Take the 2-minute tour ×
Stack Overflow is a question and answer site for professional and enthusiast programmers. It's 100% free, no registration required.

I'm having a weird problem with Visual Studio. Whenever I change my code and build, even though I get the notification that the built was successful (and if any, it also shows errors in code and doesn't build) the executable is actually the previous build. This is getting really annoying and frustrating.

If I put a breakpoint on the new lines, the breakpoint gets disabled and it says

The breakpoint will not currently be hit. No executable code is associated with this line. Possible causes include: preprocessor directive or compiler/linker optimization

If I put a breakpoint on old lines of code, it stops processing but shows me this message

The source is different from when the module was built. Would you like the debugger to use it anyway?

I never had this problem before and the source code in on my laptop's hard drive. It saves right away. The only way to get around this to Clean the entire solution manually every time, instead of basically pressing F5.

share|improve this question
1  
What exactly gets built? Is it the object files but not the executable for example? If so then check the time stamps on source, object, and executable before and after a build and let us know what they are. Also, what are they after a clean build? –  Troubadour Oct 29 '11 at 8:24
    
Can you verify if you haven't opened a single source file multiple times? –  Wimmel Oct 29 '11 at 12:52
add comment

6 Answers

up vote 2 down vote accepted

Thanks everyone for their suggestions. My mistake was that I defined the classes inside .cpp files, this somehow caused the linker to do weird (caching probably) stuff and link the old objects. I renamed the file to .h and everything's working as expected.

share|improve this answer
add comment

Perhaps your code is not built, or is built in a way you don't expect.

You might check by inserting a #error foobar preprocessor directive somewhere. If no error shows when building, you know you are in trouble!

But I never used Visual Studio (I'm only using Linux) so I cannot help more.

share|improve this answer
add comment

It might be that you have set main project some other project and building that. make your project that you want to work on as "Main Project " by set main project available in menu bar.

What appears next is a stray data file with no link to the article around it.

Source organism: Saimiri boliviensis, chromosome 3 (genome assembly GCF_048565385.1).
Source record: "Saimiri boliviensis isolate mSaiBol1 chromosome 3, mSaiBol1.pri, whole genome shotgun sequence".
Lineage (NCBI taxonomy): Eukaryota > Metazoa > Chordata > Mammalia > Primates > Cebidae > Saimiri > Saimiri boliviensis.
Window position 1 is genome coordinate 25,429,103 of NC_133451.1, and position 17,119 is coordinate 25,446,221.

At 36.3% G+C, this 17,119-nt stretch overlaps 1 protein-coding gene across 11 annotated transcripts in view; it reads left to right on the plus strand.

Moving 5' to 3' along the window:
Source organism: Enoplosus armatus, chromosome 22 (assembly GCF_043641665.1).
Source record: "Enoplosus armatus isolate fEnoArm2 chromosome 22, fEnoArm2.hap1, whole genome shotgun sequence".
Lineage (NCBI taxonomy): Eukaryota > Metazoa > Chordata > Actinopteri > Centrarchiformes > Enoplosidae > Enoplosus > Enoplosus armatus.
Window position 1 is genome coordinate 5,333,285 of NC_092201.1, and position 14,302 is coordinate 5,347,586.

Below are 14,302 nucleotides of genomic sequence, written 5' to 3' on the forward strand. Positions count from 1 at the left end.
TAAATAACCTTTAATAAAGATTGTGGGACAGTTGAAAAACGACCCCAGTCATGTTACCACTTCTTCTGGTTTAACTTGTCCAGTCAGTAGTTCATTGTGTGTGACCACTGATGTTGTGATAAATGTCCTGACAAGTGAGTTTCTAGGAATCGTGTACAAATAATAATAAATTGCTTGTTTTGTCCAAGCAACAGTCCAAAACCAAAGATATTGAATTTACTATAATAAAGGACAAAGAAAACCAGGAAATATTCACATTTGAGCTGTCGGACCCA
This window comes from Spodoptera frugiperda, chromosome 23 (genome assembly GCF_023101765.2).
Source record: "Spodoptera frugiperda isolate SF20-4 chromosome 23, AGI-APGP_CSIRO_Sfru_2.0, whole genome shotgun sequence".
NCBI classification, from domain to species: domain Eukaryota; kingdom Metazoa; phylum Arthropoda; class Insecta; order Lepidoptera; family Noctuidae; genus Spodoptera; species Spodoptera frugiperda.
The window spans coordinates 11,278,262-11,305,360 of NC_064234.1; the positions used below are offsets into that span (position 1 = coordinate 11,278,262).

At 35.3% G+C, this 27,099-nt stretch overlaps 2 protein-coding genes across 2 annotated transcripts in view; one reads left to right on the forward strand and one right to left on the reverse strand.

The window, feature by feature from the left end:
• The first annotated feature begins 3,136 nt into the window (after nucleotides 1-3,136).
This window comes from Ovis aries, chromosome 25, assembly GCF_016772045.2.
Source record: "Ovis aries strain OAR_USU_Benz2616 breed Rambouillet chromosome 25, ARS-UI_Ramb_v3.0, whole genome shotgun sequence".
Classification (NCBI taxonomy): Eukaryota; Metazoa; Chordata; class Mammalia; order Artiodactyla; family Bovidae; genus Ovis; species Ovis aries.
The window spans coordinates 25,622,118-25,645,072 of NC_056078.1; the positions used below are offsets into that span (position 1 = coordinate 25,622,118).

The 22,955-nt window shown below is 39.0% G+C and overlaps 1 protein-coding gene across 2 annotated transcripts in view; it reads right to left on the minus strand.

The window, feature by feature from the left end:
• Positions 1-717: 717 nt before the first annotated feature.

share|improve this answer
add comment

I think you are using source files from another project (ex: if you are using a dll say, my.dll (which was built using some source files say, mycpp.cpp ); in your current project). When you debugged into the file (mycpp.cpp), maybe you modified it.

Hence you need to rebuild the dll (my.dll) first in the project in which you created my.dll . Or Maybe you have opened a instance of mycpp.cpp in a window & debugging in another window. you should rebuild the dll.

If you are not using files from another project, then I cant guess the cause...but still I would recommend using rebuild rather than clean & build.

please clarify your Question a bit. @David expecting a reply from you...

share|improve this answer
add comment

I was looking for an answer to this issue since I was also stuck with it. A colleague of mine just gave me a solution that works. Yes, it seems really stupid, but it did the trick for me.

Our solution has many projects. He told me to select the project that I wish to break into and set it as the startup project (right-click on the project name and pick "Set as startup project"). I was desperate, so I tried. To my amazement, it works.

Since I have this window opened, I thought I'd share it in case someone else is stuck with the problem.

share|improve this answer
add comment

I faced the same problem. But reason was not as yours. Then I just restarted the visual studio and it ran as expected.

share|improve this answer
add comment

Your Answer

 
discard

By posting your answer, you agree to the privacy policy and terms of service.

Not the answer you're looking for? Browse other questions tagged or ask your own question.